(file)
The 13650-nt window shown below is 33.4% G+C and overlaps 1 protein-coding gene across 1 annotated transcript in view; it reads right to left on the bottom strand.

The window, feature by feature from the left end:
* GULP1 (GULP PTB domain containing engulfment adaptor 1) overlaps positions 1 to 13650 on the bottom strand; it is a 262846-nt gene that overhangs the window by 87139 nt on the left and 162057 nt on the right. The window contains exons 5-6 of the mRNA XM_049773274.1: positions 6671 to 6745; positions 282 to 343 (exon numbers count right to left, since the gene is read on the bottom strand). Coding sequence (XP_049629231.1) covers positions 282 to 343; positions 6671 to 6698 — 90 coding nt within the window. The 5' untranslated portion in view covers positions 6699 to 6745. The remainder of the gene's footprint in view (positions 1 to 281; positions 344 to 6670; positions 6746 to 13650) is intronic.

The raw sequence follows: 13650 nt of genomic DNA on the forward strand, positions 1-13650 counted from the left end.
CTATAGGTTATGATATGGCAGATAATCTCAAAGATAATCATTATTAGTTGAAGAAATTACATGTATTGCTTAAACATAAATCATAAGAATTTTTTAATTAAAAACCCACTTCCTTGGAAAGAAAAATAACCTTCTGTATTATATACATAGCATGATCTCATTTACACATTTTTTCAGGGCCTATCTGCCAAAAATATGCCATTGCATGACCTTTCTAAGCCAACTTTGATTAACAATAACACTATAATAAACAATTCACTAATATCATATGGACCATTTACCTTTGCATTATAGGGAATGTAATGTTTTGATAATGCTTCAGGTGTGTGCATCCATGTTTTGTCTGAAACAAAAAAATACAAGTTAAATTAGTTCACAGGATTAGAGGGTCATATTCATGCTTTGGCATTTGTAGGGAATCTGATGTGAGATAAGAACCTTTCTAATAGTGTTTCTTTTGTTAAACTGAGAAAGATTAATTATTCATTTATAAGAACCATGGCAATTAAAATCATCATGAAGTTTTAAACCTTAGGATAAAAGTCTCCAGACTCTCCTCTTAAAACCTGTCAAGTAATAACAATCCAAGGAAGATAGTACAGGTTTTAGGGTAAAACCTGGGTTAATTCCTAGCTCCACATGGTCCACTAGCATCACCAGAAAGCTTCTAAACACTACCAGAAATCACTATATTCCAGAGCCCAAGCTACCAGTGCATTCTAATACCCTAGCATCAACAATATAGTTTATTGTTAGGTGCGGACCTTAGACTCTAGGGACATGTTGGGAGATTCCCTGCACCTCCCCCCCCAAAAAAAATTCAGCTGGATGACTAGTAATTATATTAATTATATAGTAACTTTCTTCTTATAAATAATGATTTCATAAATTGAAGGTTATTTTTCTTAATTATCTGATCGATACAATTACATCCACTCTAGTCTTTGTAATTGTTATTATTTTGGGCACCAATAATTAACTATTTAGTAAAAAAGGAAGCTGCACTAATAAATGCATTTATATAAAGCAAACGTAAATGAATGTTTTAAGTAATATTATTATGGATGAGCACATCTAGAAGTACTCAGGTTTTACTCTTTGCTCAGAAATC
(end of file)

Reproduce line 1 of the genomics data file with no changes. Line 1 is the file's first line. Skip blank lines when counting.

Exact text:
The 13650-nt window shown below is 33.4% G+C and overlaps 1 protein-coding gene across 1 annotated transcript in view; it reads right to left on the bottom strand.